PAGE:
Vietnam’s Rice Caught Between Two Models of Development

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Rice production is critical to Vietnam’s agricultural industry, contributing 30 percent to the country’s total agricultural production value. Planted area of rice peaked in 2013 at 7.9 million hectares, an increase from a decade low of 7.2 million hectares in 2007. Yields have remained high at a 10 year average (2006-2016) of 5.41 tonnes per hectare. Vietnam’s yield greatly surpasses that of Thailand, another large rice producer in the region, with a 10 year average (2006-2016) yield of only 3.02 tonnes per hectare.

Most of Vietnam’s production occurs in either the southern Mekong Delta or in provinces like Thanh Hóa in the north. Kiên Giang, a province located in the Mekong Delta, is known for its rice production, producing 4.16 million tonnes of rice in 2016. Vietnam’s 10 year average (2006-2016) rice land area is relatively high compared to other rice-producing countries in southeast Asia at around 7.60 million hectares. Vietnamese rice land area is second only to Thailand with a 10 year average (2006-2016) of 10.84 million hectares.

Rice Land Preservation Policy

In 2012, the Vietnamese government enacted Decree No. 42/2012/ND-CP, which was replaced by Decree No. 35/2015/ND-CP in 2015. The decree provides 500,000 Vietnamese Dong (VND) per hectare per year to farmers directly producing rice, approximately $22.00 (USD). The policy aims to improve farmer incomes, maintain total area of land devoted to rice production, and increase rice exports. Implementation of the policy in 2012 had a positive effect on total production area, which increased from 7.76 million hectares in 2010 to 7.9 million hectares in 2013.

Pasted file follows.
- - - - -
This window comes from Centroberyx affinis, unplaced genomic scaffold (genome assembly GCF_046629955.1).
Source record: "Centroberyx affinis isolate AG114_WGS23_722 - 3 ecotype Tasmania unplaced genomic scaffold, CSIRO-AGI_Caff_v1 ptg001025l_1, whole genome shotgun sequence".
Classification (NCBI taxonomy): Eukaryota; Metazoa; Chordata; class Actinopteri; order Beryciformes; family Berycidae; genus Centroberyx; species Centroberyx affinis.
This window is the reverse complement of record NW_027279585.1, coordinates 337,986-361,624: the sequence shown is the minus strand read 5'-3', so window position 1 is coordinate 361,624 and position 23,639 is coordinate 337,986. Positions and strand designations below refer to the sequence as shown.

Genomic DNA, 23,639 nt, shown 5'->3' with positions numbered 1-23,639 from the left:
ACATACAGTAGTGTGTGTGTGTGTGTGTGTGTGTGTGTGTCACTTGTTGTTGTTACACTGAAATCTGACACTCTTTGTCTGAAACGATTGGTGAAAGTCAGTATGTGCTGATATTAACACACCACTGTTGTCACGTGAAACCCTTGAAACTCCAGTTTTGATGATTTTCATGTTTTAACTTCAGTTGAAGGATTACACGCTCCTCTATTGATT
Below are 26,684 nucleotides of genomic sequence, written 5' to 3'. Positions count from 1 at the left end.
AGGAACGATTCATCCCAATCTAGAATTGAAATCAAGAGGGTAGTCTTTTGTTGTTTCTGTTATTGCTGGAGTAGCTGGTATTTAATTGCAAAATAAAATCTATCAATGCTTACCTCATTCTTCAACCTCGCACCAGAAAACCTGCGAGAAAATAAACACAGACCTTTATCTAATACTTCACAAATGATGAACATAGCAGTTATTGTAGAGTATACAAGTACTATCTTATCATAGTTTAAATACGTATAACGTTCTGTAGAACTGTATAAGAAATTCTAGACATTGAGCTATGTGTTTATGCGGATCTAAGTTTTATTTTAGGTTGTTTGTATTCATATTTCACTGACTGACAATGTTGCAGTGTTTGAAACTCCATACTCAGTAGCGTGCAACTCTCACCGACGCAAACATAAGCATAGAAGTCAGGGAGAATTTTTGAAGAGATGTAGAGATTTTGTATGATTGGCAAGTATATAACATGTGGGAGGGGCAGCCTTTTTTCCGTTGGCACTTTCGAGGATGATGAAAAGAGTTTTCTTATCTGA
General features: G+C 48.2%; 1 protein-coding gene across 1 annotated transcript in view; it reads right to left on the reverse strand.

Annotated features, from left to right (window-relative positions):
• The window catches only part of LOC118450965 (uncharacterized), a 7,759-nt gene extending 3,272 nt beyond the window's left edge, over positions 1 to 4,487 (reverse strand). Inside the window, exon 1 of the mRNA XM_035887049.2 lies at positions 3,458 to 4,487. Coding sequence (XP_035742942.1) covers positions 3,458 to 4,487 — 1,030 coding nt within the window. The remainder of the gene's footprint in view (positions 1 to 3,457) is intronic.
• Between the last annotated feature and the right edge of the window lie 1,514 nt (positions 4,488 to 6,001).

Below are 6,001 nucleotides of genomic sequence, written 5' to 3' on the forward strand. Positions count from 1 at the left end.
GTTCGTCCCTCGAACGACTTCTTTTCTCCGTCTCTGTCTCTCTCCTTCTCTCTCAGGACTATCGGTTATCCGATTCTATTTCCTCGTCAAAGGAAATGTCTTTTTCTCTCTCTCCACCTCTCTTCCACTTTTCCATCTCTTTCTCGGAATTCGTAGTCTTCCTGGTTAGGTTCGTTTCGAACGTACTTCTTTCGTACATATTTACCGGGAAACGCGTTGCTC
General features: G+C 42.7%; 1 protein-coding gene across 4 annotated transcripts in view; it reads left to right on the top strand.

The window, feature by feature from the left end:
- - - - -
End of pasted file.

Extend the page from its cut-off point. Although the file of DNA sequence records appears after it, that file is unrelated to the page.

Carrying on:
However, government restrictions on land use prevent smallholder farmers from profiting by using the land for other agricultural uses. According to Decree 69, Articles 6.1 and 10.1, rice farmers must acquire permission from local authorities before diversifying the crops they grow. Decrees 69 and 35 have contradictory goals, as keeping farmland in rice production will not necessarily improve farmer incomes. Instead, farmers should have the flexibility to choose the most appropriate crops for their parcels of land without governmental interference.

Environmental Loss Support

Decree No. 35/2015/ND-CP also establishes government support for farmers who suffer from crop losses. In 2017, floods in the Mekong Delta destroyed nearly 8,000 hectares of rice land, completely wiping out the summer-autumn crop. Fifty to seventy percent of farmers’ costs associated with crop losses due to disease and natural disasters are covered. The decree also covers 70 percent of the cost of acquiring new rice lands for production. And once land is acquired, the government will cover 100 percent of the rice seeds to be planted in the first year of production.

These types of policies benefit smallholders the most, and in an environment where it is difficult for farmers to acquire capital, government protection from extreme weather events like flooding is critical for farmer retention of crop incomes.

Crop Intensification